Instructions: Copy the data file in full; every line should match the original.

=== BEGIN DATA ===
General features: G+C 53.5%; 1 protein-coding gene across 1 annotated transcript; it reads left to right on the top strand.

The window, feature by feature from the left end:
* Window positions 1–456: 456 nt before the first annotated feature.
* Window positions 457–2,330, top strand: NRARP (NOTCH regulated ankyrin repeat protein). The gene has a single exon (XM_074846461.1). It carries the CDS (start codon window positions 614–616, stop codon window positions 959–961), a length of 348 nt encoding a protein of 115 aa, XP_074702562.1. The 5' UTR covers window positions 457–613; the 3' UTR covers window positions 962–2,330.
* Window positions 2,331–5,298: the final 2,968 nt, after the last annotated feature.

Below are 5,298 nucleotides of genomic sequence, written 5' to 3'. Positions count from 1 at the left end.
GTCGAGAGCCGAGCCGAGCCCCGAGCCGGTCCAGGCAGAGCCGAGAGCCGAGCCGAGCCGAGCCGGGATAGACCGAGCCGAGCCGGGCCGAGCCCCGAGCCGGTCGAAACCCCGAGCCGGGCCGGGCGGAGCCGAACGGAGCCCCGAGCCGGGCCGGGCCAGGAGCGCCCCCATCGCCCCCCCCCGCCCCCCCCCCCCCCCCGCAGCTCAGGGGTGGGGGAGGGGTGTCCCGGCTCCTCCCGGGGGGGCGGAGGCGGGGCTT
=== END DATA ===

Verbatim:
General features: G+C 53.5%; 1 protein-coding gene across 1 annotated transcript; it reads left to right on the top strand.

The window, feature by feature from the left end:
* Window positions 1–456: 456 nt before the first annotated feature.
* Window positions 457–2,330, top strand: NRARP (NOTCH regulated ankyrin repeat protein). The gene has a single exon (XM_074846461.1). It carries the CDS (start codon window positions 614–616, stop codon window positions 959–961), a length of 348 nt encoding a protein of 115 aa, XP_074702562.1. The 5' UTR covers window positions 457–613; the 3' UTR covers window positions 962–2,330.
* Window positions 2,331–5,298: the final 2,968 nt, after the last annotated feature.

Below are 5,298 nucleotides of genomic sequence, written 5' to 3'. Positions count from 1 at the left end.
GTCGAGAGCCGAGCCGAGCCCCGAGCCGGTCCAGGCAGAGCCGAGAGCCGAGCCGAGCCGAGCCGGGATAGACCGAGCCGAGCCGGGCCGAGCCCCGAGCCGGTCGAAACCCCGAGCCGGGCCGGGCGGAGCCGAACGGAGCCCCGAGCCGGGCCGGGCCAGGAGCGCCCCCATCGCCCCCCCCCGCCCCCCCCCCCCCCCCGCAGCTCAGGGGTGGGGGAGGGGTGTCCCGGCTCCTCCCGGGGGGGCGGAGGCGGGGCTT